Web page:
Back to Work Special
Part 2 of 5
How to Craft a Winning Strategy and Devise a Successful Operational Plan
In the last year, most if not all organisations have experienced drastic changes that have severely impacted their business direction and way of working.
As staff return to work, it is highly likely that new challenges and changes will continue to pop up. To keep up with this ever-changing ‘new normal’, it’s important to make sure that your strategy and operational plans are still relevant; if they aren’t, they may need tweaking or possibly even re-designing.
However, 90% of organisations fail to execute their strategic plans, with many not even realising the difference between strategies and organisational plans...
Strategies and Operational Plans: What’s the Difference?
As the saying goes, “failing to prepare means preparing to fail”. Crafting strategies and devising operational plans are both vital puzzle pieces of an organisation’s success. However, many organisations use ‘strategic planning’ and ‘operational planning’ interchangeably when actually, they are two separate concepts.
Strategies are used to describe organisations’ long term plans. Typically, they outline the mission, vision, values and overarching goals for the next 3-5 years.
Put simply, operational plans detail how you plan to implement the strategy on a departmental level. Operational plans usually span 12-18 months, and lay out the daily or weekly tasks that need to be completed in order to move towards achieving the goals laid out in the strategy.
3 Key Differences to Remember
- Time Period - Strategies typically span over a much longer period of time than operational plans
- Goal Focus - Strategies tend to focus on the organisation as a whole rather where as operational plans tend to focus on individual departments
- Aim - Strategies aim to make your organisation different from others (USPs), operational plans aim to make your organisation operationally better than others.
What Does a Typical Strategy and Operational Plan Design and Implementation Process Look Like?
How to Craft a Winning Strategy
Almost anyone can write a strategy; but the secret to getting ahead of your competition is using a variety of tools, skills and knowledge to carefully craft a winning strategy.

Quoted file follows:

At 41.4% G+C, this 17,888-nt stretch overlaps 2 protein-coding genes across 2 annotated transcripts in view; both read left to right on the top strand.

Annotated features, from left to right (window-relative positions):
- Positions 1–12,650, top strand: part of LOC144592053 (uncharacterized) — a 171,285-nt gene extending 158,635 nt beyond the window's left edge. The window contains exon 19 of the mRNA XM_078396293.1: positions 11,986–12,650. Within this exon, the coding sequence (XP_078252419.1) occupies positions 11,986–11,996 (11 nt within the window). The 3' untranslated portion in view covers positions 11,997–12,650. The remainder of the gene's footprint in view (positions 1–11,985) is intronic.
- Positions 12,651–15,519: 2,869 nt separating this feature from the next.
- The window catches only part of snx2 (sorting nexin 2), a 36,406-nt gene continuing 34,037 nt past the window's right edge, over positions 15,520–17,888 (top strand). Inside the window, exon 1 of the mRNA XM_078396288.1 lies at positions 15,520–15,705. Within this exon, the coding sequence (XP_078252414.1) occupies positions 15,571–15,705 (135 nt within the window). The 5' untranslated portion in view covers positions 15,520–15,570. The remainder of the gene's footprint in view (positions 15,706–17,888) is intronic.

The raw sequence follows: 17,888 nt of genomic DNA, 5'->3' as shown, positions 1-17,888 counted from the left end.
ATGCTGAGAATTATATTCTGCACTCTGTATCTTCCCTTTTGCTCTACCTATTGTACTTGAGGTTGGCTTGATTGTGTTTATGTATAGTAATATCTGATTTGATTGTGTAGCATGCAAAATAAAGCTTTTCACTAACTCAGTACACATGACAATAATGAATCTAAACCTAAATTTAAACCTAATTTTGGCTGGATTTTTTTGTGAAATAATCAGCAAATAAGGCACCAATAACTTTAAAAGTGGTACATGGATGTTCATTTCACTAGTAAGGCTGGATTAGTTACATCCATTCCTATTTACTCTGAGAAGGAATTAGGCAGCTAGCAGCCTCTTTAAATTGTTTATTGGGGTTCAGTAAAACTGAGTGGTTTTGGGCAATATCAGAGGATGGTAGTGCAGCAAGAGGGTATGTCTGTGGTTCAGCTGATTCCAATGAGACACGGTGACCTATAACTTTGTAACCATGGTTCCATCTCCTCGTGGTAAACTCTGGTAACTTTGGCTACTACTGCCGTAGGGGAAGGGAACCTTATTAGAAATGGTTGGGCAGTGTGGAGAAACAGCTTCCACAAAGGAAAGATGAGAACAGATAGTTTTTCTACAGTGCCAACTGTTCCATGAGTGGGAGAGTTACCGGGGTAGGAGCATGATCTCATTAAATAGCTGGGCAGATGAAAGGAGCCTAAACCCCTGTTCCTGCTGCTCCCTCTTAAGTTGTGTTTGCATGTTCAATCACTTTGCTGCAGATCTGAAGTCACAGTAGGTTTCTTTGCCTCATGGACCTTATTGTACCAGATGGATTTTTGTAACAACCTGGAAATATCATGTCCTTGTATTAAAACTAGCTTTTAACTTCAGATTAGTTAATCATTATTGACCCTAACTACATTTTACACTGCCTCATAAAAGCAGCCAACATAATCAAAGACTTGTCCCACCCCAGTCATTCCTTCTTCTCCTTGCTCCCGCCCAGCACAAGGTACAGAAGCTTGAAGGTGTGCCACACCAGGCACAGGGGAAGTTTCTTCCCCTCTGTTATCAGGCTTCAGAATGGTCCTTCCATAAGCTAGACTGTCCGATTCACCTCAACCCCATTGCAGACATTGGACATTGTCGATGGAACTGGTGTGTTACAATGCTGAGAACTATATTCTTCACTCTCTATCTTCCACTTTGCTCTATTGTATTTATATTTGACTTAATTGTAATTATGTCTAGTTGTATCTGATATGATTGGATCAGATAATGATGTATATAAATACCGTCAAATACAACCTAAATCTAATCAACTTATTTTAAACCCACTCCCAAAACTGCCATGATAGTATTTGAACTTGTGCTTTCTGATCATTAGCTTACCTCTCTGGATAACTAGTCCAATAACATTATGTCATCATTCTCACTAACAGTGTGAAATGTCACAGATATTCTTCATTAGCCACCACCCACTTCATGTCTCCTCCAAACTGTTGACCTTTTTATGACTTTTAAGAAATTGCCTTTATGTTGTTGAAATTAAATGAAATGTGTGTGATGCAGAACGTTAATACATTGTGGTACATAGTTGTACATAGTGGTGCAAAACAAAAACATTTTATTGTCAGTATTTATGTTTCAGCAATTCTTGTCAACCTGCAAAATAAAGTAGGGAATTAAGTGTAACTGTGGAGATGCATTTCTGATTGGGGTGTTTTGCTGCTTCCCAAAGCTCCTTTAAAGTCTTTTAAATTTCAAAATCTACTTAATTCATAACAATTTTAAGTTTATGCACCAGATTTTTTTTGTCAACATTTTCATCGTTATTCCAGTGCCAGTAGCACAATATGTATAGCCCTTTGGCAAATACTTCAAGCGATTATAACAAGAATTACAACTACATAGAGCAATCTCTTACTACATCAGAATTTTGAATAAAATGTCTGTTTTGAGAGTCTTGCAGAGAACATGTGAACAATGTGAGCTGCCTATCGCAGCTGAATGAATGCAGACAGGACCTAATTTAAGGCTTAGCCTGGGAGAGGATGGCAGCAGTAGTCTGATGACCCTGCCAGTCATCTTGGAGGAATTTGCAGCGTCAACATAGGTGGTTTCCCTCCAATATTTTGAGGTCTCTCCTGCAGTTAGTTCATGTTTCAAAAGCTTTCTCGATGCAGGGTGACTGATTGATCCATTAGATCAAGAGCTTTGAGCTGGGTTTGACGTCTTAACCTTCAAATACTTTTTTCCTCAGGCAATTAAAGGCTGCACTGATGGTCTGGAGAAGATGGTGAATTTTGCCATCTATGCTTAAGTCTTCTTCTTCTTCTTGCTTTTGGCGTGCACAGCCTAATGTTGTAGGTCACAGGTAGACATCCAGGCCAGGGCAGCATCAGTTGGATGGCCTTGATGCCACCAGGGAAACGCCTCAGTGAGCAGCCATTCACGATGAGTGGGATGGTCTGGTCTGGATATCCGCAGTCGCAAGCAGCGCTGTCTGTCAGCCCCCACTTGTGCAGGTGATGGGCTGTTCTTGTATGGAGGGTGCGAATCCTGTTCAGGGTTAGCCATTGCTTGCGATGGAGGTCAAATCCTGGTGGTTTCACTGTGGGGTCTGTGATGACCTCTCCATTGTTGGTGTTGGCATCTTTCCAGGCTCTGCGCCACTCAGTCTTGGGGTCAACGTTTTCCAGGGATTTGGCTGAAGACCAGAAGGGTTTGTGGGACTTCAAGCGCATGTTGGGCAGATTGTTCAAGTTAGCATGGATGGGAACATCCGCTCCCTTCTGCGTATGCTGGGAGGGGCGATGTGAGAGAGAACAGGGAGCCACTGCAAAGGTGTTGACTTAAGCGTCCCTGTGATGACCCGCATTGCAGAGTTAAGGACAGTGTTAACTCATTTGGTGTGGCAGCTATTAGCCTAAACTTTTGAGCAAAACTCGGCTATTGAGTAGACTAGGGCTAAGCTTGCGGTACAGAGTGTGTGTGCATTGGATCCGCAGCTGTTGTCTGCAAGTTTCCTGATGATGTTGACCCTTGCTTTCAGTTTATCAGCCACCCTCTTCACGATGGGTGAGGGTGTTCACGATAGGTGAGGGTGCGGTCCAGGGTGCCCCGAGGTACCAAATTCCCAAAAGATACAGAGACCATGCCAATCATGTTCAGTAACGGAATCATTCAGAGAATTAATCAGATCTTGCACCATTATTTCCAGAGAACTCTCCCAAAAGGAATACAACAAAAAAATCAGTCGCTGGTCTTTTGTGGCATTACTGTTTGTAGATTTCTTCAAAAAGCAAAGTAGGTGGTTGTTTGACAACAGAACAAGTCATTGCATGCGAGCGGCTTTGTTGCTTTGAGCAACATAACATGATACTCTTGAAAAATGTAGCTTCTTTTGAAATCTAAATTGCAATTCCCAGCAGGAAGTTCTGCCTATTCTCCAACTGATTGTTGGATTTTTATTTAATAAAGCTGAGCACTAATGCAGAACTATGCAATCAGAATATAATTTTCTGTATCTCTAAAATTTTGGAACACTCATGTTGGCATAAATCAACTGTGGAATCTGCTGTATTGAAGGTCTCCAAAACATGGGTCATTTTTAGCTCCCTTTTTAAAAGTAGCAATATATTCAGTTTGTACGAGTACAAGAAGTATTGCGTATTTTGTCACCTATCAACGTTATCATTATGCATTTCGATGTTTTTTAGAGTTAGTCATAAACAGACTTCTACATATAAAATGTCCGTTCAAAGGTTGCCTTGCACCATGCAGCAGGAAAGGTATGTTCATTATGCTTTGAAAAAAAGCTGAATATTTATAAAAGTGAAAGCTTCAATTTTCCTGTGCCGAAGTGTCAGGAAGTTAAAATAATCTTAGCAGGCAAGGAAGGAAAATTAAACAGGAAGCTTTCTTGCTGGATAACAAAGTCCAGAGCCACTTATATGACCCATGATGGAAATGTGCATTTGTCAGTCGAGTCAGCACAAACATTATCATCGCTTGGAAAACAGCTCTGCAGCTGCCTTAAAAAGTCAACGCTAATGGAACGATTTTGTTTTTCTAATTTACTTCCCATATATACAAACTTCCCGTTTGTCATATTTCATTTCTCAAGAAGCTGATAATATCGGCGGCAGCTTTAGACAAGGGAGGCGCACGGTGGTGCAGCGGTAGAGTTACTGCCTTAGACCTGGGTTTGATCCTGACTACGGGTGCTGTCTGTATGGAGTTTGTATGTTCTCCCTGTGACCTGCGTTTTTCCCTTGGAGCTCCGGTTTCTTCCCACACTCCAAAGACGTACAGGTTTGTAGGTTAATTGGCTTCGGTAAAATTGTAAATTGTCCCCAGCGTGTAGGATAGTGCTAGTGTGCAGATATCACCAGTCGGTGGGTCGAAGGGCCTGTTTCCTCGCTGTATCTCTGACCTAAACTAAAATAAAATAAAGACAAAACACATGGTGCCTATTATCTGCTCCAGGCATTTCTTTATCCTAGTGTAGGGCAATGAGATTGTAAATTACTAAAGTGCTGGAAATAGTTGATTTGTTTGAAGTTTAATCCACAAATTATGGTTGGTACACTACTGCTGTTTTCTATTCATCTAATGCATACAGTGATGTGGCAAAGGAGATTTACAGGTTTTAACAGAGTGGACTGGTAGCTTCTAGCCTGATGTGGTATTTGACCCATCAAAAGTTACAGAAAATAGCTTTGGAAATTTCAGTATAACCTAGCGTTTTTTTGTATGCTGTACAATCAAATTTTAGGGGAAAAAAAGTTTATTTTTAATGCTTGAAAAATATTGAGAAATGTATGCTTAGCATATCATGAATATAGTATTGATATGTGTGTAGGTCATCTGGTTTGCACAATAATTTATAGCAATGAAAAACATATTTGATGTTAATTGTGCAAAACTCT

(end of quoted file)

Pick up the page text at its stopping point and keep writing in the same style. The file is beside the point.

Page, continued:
A recent article by Vistage explores ‘10 steps to building a killer business strategy you can execute flawlessly’:
- Develop a true vision - what do you want your company to be in the future?
- Define competitive advantage - what do you have/offer that your competitors don’t?
- Define your targets - what exactly do you want to achieve?
- Focus on systematic growth - what are your aims for the growth of your company?
- Make fact-based decisions - what data and facts can you use to inform your decision-making?
- Think long term - where do you want your organisation to be in 1 year? In 3 years? In 5?
- Be nimble - whilst you should be thinking long term, how can you ensure your organisation remains agile?
- Be inclusive - what different people’s backgrounds, experiences and expertise can you draw on?
- Invest time in pre-work - what should you do to prepare for the announcement of your new strategy?
- Measure your results and execute excellently - how will you know if you have successfully implemented your strategy?
To read the full article, please click here.
How to Devise a Successful Operational Plan
Now that you have a winning strategy, it’s time to translate this into an operational plan; “A goal without a plan is just a dream”. Creating a successful, actionable operational plan is the key to ensuring that your strategy becomes a reality doesn’t fall flat like 90% of other organisations’ strategies do.
Here are 3 simple steps you can take to devise a successful operational plan:
1. Identify Your Priorities and Align/Focus Your Team
Which aspects of your strategy need to be done first? Identifying priorities and making sure all employees understand your strategy and why it's important is crucial to gaining buy-in and helping make the strategy a reality. A great way to understand the importance of alignment is to think about it like rowing a boat - no matter how hard your staff row (work), if they are rowing in the opposite direction then the boat (your organisation) won’t get anywhere.
2. Set SMART Objectives
Based on the priorities you have identified, you can now set short/mid term departmental, team and individual SMART objectives. These objectives should be specific, measurable, achievable, realistic, and timed.
3. Cascade These Objectives
One of the most popular goal-setting theories, even used by Google, is OKRs. Put simply, OKRs ensure all employees are working towards the same goal by clearly outlining objectives and key results. You can click here to read our more in-depth article about how to implement OKRs for yourself, in your team, or in your organisation.
Struggling to Craft Strategies and Operational Plans?
Crafting winning strategies and successful operational plans can be extremely difficult if you, or your managers, have never had any professional management training.
Our Leadership and Management Apprenticeships cover all of the key aspects of creating a strategy and operational planning to help your organisation thrive in the ‘new normal’ as staff return to work.
If this is something you would be interested in, you can download our Level 3 Leadership and Management Apprenticeship brochure below.
Up next on The Daily Dot, we will be exploring the key role that project management plays in turning strategies and operational plans into reality. In this article, we will also be providing you with a fantastic ‘Project Management for Leaders Cheatsheet’!
Until next time...